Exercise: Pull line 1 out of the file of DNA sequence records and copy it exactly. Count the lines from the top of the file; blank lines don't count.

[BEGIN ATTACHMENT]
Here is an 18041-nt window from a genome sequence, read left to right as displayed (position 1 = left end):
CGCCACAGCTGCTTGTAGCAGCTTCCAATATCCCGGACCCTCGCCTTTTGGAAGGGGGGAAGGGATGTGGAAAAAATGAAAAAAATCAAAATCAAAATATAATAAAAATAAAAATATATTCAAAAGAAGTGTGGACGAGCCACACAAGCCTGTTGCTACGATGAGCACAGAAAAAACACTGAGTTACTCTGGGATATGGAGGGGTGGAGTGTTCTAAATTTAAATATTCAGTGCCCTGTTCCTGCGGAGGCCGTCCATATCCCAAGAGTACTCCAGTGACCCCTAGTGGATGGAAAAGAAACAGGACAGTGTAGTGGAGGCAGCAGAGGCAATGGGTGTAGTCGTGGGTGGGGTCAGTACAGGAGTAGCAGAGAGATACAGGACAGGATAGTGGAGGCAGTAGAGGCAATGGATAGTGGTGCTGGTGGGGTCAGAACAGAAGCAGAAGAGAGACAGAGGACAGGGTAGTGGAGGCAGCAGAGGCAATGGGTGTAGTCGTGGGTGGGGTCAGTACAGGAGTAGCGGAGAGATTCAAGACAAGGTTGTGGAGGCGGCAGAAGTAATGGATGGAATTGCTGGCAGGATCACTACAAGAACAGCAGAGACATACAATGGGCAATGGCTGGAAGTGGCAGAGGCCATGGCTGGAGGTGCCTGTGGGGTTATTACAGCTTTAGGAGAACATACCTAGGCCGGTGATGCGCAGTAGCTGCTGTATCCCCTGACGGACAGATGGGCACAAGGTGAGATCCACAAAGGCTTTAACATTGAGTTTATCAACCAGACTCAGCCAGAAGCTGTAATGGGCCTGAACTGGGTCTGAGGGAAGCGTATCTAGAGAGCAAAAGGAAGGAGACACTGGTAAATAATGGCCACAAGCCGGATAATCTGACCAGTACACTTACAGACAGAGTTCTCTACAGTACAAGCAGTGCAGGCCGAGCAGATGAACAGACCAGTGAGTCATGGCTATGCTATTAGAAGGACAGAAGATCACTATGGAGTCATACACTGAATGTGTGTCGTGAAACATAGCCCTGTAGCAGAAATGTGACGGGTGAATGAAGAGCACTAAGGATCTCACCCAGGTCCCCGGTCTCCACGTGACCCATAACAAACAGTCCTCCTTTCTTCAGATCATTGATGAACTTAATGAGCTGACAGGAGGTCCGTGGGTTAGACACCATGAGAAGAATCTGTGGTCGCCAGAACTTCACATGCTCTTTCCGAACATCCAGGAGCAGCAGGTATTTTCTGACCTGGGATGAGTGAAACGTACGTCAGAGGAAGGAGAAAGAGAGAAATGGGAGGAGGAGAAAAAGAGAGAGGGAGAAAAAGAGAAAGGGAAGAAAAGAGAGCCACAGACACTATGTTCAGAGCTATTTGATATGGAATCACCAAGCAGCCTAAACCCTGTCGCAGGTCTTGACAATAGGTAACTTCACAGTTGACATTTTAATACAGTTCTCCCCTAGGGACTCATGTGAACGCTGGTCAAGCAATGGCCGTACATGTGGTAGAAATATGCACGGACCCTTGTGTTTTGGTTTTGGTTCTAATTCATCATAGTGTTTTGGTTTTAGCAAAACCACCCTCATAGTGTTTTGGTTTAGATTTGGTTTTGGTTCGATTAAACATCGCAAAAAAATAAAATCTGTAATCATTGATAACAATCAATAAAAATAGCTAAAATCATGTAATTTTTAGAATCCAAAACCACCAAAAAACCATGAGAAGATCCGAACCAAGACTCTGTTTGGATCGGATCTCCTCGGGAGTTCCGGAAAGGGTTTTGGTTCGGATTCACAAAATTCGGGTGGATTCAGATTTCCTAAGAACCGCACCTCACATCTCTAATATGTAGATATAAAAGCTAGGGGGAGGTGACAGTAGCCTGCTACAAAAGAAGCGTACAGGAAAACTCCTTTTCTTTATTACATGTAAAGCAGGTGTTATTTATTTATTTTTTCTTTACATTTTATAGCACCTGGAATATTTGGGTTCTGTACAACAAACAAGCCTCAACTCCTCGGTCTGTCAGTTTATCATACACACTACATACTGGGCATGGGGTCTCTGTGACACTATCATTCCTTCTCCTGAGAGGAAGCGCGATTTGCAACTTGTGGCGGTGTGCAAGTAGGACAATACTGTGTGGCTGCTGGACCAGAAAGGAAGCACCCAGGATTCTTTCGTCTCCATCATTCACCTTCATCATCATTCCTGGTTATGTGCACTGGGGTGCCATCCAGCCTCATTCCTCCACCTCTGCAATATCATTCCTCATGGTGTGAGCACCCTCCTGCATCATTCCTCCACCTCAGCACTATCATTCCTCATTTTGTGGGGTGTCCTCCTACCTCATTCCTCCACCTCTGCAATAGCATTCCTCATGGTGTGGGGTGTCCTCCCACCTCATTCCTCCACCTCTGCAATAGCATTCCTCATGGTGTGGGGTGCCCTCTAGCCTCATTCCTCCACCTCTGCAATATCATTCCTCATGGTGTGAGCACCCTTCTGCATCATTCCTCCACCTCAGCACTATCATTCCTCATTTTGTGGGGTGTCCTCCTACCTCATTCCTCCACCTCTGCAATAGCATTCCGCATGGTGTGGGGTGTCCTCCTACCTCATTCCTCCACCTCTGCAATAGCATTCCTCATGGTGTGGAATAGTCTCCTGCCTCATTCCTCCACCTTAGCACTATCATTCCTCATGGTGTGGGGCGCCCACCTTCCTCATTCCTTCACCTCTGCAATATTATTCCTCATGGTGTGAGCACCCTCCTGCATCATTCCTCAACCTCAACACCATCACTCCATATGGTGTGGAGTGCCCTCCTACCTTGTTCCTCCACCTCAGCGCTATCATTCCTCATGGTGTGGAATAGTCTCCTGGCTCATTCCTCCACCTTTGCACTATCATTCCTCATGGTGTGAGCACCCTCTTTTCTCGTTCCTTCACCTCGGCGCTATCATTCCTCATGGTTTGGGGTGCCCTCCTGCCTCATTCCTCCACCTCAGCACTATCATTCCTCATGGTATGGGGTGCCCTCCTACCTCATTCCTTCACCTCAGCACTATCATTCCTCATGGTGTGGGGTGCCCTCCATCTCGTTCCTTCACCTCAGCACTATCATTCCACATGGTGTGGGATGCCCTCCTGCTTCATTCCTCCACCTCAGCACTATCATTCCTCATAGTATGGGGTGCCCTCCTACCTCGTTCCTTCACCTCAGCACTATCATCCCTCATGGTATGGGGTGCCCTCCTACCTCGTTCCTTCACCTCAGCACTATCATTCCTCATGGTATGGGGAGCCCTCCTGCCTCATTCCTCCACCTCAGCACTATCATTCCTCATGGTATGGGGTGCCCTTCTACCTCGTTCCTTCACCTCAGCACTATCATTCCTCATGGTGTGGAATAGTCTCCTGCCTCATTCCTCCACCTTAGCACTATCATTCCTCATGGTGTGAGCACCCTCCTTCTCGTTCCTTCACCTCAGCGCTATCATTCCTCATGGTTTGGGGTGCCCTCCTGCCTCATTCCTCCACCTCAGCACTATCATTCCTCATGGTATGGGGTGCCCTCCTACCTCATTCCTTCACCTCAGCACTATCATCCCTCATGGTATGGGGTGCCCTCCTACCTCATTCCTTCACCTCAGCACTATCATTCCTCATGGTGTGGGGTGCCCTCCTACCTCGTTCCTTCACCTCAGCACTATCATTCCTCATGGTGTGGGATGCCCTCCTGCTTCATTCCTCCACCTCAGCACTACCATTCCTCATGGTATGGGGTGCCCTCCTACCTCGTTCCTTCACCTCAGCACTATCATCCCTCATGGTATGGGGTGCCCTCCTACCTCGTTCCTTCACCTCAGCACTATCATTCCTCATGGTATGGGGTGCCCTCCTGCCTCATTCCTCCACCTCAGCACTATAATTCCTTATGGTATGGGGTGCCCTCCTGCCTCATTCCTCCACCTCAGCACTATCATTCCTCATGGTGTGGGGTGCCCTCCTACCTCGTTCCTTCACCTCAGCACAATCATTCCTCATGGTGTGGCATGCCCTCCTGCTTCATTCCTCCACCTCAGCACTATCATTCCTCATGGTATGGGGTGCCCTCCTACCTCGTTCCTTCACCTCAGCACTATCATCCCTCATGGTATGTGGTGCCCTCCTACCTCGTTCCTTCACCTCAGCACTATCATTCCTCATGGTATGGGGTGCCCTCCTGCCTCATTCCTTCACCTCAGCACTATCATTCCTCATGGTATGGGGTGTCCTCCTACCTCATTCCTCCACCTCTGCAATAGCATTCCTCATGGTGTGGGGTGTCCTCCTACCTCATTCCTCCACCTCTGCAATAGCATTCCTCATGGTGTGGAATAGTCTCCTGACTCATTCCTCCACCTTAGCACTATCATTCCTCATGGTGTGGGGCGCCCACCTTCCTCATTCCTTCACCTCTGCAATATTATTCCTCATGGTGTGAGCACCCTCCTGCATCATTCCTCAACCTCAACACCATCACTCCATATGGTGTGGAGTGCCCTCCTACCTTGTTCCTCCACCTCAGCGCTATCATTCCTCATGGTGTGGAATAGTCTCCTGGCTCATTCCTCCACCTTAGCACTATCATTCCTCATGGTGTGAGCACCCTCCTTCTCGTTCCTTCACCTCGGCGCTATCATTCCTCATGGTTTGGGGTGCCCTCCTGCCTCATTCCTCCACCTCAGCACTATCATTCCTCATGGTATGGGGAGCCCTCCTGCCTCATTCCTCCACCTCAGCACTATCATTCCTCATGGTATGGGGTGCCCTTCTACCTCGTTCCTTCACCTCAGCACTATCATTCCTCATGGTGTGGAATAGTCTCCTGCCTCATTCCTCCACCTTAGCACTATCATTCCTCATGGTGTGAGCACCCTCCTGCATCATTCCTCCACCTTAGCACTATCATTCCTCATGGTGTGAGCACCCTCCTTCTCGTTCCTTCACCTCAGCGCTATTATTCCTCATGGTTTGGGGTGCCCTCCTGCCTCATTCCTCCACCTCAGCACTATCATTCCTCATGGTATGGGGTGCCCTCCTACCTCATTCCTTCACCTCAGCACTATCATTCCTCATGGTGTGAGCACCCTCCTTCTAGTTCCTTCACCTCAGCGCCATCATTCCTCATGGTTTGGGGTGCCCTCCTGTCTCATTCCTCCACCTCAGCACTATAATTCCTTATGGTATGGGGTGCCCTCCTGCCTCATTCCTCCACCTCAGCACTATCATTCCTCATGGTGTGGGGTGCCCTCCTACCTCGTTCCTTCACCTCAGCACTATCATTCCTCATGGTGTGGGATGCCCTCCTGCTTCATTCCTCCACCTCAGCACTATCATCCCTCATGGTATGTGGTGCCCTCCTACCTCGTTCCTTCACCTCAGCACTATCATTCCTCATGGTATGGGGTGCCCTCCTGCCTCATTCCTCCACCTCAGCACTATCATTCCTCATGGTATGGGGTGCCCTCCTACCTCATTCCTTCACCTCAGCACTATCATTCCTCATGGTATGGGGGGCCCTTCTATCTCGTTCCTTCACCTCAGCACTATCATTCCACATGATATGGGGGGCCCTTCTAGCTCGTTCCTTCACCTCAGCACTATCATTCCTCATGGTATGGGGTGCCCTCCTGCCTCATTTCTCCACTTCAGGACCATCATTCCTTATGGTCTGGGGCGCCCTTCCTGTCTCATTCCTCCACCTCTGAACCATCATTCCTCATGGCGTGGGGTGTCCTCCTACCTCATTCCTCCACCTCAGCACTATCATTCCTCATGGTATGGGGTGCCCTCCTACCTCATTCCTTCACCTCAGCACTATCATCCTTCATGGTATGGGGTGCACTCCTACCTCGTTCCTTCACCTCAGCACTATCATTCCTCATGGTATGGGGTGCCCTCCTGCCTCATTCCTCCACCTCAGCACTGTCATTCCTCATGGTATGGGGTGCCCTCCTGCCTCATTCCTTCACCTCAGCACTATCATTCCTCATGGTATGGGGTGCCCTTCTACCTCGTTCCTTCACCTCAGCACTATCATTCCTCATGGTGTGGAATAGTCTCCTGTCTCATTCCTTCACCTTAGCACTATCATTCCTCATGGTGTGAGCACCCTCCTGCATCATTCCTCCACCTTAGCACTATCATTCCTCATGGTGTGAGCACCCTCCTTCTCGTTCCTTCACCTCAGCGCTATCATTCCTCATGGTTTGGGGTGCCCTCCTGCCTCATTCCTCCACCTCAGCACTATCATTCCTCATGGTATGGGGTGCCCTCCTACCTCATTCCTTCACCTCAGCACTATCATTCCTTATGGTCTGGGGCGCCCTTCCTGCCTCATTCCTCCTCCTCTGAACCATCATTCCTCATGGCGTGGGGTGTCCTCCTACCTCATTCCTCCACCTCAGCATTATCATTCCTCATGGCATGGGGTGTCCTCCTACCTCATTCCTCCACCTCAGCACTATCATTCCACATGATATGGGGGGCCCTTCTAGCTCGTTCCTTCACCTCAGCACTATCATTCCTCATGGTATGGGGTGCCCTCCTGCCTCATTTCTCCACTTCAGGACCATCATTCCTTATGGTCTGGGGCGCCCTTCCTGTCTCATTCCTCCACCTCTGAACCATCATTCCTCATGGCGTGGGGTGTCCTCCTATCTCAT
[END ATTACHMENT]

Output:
Here is an 18041-nt window from a genome sequence, read left to right as displayed (position 1 = left end):